Stepping from the comfort of nature’s sacred birthing pool Ruby Arenas put on the T-shirt and cheap rubber flip flops and stepped through the sand in a reawakening that felt like icy pin pricks, a resurrection that led to a quick walk back to her ramshackle cottage where she started a new day.
Class began at 10. Ruby had just enough time to shower, change and jump into the 1954 Plymouth Savoy her father, Carlos, bought her when she graduated high school. Painted mint green and pink, the car barely ran, a wreck he picked up for $1,000 and worked on the way he fixed vintage classic cars in Havana before he left for America. Ruby made the 25-mile drive east to the University of South Florida in Tampa, where she will finish her master’s program and contemplate applying to a Ph.D. program.
Both her father and her mother Verita died in a car crash earlier in the year when a drunken state senator slammed into them as they returned home from getting their favorite rum raisin ice cream at 4 p.m.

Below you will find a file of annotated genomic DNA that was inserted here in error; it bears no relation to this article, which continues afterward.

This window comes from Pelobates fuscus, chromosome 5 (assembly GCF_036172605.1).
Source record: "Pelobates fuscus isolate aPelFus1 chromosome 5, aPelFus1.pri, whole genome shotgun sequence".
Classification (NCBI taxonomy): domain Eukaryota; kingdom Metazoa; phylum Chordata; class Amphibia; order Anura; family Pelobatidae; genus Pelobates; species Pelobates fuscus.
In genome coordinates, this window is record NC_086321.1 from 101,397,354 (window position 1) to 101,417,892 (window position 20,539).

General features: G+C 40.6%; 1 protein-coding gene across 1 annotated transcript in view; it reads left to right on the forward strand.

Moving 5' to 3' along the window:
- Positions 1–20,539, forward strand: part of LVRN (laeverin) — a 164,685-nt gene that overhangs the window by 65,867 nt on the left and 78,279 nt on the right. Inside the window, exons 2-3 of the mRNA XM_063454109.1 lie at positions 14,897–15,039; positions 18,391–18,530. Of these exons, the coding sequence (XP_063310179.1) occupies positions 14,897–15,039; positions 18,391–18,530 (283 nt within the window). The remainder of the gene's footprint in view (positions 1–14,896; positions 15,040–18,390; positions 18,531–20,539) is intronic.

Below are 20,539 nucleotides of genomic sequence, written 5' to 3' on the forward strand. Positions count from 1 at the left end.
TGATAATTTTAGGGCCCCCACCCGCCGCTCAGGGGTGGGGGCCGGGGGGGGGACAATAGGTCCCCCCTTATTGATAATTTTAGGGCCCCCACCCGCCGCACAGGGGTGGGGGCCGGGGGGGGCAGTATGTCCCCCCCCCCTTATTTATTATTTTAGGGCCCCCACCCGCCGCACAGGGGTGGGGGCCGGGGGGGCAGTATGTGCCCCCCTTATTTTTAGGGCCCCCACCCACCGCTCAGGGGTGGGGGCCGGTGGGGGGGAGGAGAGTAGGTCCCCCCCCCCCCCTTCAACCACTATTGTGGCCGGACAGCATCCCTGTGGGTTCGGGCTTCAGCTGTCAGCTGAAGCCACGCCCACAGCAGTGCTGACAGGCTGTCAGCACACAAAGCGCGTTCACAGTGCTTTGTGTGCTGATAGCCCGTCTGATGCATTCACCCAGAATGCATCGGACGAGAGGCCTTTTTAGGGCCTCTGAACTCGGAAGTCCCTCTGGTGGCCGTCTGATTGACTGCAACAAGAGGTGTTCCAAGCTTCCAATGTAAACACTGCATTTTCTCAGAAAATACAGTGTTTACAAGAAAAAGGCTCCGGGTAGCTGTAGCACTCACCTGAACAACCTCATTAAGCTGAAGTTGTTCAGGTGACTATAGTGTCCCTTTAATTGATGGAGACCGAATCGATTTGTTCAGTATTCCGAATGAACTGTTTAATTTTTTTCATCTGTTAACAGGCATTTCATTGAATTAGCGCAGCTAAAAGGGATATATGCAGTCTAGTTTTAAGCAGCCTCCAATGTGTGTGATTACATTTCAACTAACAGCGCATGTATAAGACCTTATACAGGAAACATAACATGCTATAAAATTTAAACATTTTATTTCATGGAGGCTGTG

Dressed in new pineapple yellow flip flops, a gauzy red and purple Mexican skirt and a blue denim shirt with white fake pearl snap buttons and long sleeves rolled to the elbows, Ruby slid into her seat and threw open her notebook.
That’s when she saw the boy who killed the dolphin last year, chasing down and crashing into the gentle creature as he raced his monster Jet Ski in circles screaming with gleeful macho ignorance at his hunt. When Ruby saw his face she vowed to never forget. On the drive home from school that afternoon Ruby cursed the boy who sat across the room from her in class, the cruel human beast who didn’t recognize her from the day of his callous human victory.